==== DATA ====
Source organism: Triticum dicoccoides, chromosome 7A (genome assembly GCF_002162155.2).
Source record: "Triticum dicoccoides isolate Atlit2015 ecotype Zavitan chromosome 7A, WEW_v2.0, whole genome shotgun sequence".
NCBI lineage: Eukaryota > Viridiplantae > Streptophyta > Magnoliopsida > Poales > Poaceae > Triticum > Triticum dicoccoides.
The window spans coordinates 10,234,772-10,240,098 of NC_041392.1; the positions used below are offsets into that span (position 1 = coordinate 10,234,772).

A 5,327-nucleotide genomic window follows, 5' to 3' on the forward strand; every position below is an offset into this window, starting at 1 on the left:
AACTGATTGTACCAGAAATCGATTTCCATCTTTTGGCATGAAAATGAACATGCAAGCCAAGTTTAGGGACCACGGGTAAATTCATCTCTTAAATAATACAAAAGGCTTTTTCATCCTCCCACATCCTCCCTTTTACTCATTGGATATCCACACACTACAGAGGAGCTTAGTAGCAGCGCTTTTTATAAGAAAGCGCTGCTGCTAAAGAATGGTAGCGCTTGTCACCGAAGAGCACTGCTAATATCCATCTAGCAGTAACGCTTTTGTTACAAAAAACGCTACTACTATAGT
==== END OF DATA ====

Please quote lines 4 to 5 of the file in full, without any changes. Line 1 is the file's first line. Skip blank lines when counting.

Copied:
The window spans coordinates 10,234,772-10,240,098 of NC_041392.1; the positions used below are offsets into that span (position 1 = coordinate 10,234,772).

A 5,327-nucleotide genomic window follows, 5' to 3' on the forward strand; every position below is an offset into this window, starting at 1 on the left: